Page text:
Common viruses that your cat may contract are feline herpes and calici. Antivirals don’t kill viruses, but they can stop the viruses from reproducing. Famciclovir is an oral antiviral that your vet may prescribe to your cat. Feline herpes, or FHV, can cause an infection of the upper respiratory tract and is very serious, especially in kittens. This is a contagious virus. Signs of the FHV virus include loss of appetite, coughing, wheezing, sneezing, nasal discharge, eye infections, and fever. 

6. Antihistamines 

This is a category of drugs with some overlap between veterinarian and human use. The most common antihistamine drug your vet might prescribe your cat is diphenhydramine or Benadryl. Follow your vet’s instructions carefully and only use a formula with pure diphenhydramine, since other ingredients in human formulas can be toxic to your cat. Histamines are produced by your cat’s body to fight off irritants like pollen or mold. Histamines lead to allergic reactions like skin rashes, or a runny nose because they are trying to eliminate something that is bothering the body. The skin is one of the organs the body uses to eliminate toxins, so an itchy rash might develop. Benadryl can help with these kinds of reactions. 

7. Antiemetics

Antiemetics are a class of drugs that are also known as anti-vomiting or anti-nausea drugs, which relieve nausea and prevent vomiting. Cerenia and metoclopramide are both antiemetics your vet may prescribe if your poor kitty is suffering from nausea or vomiting. Signs of nausea in cats include licking, drooling, lots of meowing, and restlessness. Cerenia is thought to be the most effective anti-vomiting drug at the moment for both cats and dogs.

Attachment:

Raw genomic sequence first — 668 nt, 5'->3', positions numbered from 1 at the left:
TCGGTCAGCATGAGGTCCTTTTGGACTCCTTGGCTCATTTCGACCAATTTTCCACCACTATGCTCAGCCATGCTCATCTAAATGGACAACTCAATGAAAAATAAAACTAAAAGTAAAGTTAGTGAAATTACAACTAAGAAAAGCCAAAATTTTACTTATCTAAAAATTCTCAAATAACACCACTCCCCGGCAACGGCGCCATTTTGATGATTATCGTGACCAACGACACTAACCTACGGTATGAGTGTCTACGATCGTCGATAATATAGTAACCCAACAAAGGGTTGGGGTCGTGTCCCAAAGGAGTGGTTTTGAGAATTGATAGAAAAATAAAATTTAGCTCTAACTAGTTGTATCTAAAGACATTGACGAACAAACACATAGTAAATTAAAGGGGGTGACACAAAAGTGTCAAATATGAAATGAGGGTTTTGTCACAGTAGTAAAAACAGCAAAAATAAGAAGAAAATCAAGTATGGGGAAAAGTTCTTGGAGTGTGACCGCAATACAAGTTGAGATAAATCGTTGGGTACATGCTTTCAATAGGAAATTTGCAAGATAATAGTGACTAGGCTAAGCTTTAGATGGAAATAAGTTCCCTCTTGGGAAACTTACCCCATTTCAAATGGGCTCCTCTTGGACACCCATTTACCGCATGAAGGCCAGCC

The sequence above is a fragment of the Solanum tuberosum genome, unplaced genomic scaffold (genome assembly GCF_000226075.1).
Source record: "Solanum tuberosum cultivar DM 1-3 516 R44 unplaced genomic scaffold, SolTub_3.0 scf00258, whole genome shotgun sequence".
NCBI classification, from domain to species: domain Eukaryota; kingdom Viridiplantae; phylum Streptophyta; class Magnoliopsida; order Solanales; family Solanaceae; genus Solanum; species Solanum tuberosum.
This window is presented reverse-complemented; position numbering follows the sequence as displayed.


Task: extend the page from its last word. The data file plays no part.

8. Anti-inflammatory pain relievers

While humans also use non-steroidal anti-inflammatories (NSAIDs), both ibuprofen (Motrin) and acetaminophen (Tylenol) are toxic to the point of death for cats. Always check with your vet before administering any type of medication to your cat. That said, if your kitty has a sprain or has a minor surgery, your vet will likely prescribe an NSAID for your cat, like robenacoxib or meloxicam. Meloxicam tastes better than most cat medications, so it is commonly used because it is easier to administer. As you know, it isn’t easy to give your cat medicine in most cases. Aspirin might also be prescribed by your vet for your cat. Aspirin can be dangerous if you give too much, so be sure to follow your vet’s instructions carefully. 0

9. Corticosteroids.

Corticosteroids are a more serious type of medication that reduces inflammation in your cat. A common corticosteroid is prednisone. Your vet may prescribe prednisone for anything from allergies on one end of the spectrum to cancer on the other. Short-term prescriptions are the most common way of using drugs like prednisone since long-term use can cause undesirable side effects, like hair loss, liver damage, or hormonal dysfunction.  Another common use for prednisone is for irritable bowel disorder, which is inflammation of the large intestine. Prednisone can also be used for allergic reactions in cats. 

10 Vaccinations 

While these fall under the preventative medicine category, vaccinations are one of the most common medications you’ll encounter as a cat owner. Vaccines stimulate the immune system before your cat is exposed to the disease. That way their body’s natural defenses are ready to go if they ever are exposed to a serious disease. Your veterinarian will know what vaccines your cat needs and when. Getting your cat vaccinated and maintaining those vaccinations is one of the most important things you can do to keep your cat healthy and happy.